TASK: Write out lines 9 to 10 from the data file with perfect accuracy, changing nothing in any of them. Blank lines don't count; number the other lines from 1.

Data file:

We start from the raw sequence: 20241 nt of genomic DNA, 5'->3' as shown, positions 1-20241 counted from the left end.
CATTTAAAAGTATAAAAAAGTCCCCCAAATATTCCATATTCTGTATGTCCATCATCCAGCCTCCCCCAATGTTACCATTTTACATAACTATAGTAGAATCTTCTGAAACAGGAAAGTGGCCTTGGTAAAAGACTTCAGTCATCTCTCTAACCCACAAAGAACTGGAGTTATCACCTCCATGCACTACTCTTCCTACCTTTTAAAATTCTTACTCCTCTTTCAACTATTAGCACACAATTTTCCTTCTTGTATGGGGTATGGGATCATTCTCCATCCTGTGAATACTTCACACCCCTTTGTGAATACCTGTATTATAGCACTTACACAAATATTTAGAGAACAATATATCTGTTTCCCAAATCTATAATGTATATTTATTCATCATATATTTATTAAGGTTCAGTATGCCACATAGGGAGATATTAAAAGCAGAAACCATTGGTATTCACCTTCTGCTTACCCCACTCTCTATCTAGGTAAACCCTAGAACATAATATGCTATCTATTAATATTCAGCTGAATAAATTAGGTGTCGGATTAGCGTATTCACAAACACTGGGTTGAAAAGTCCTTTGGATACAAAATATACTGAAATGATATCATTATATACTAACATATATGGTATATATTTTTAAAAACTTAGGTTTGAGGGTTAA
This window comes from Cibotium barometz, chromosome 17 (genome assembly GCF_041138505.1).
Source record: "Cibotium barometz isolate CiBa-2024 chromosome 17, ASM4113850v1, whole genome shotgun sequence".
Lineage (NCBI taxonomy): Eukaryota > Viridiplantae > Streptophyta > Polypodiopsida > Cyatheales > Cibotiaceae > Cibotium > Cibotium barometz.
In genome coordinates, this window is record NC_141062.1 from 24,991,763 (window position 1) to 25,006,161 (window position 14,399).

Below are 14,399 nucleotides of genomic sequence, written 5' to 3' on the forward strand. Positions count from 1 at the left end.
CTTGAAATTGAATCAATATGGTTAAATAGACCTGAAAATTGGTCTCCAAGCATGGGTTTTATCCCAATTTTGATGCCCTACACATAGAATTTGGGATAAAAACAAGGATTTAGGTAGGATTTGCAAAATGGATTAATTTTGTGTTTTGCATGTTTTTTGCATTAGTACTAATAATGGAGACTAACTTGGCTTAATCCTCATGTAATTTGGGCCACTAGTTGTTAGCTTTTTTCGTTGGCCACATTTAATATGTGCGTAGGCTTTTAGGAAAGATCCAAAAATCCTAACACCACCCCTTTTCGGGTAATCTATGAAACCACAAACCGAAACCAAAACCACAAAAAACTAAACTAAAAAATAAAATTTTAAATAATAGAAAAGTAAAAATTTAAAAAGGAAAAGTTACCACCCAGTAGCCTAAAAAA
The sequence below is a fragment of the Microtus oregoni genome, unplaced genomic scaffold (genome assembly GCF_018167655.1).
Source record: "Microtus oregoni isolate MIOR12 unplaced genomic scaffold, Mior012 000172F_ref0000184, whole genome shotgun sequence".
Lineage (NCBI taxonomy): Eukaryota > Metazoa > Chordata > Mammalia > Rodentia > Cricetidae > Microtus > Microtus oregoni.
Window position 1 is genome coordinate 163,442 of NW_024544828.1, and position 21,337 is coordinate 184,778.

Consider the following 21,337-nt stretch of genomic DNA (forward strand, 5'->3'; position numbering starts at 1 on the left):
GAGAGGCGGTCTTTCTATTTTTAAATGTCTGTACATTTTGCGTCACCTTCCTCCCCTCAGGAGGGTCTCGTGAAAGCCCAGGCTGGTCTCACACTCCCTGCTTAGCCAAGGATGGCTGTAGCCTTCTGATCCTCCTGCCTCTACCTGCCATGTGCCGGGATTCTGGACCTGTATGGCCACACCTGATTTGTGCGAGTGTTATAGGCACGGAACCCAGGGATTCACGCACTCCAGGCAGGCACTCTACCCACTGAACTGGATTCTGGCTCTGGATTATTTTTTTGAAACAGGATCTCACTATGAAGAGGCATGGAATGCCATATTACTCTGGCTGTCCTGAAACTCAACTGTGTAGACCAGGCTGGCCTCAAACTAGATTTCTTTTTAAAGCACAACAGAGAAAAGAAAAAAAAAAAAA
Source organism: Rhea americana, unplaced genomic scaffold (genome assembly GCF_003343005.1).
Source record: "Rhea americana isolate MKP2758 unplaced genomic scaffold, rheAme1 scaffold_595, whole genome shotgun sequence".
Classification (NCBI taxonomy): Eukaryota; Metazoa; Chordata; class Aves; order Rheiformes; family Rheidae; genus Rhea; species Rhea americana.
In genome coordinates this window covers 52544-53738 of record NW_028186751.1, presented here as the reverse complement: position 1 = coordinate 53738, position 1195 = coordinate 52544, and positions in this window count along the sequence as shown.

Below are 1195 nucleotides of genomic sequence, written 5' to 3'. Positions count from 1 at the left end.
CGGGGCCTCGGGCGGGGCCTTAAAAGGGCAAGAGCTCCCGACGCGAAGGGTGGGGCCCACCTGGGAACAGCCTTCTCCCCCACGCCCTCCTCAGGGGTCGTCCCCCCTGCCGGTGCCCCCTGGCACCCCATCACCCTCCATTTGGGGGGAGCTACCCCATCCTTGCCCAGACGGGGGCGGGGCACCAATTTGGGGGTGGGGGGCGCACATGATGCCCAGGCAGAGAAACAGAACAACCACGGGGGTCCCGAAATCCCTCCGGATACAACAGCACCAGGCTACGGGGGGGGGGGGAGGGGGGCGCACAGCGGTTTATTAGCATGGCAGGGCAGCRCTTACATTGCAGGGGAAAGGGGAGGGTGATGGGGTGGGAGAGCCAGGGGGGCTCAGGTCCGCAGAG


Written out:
The sequence below is a fragment of the Microtus oregoni genome, unplaced genomic scaffold (genome assembly GCF_018167655.1).
Source record: "Microtus oregoni isolate MIOR12 unplaced genomic scaffold, Mior012 000172F_ref0000184, whole genome shotgun sequence".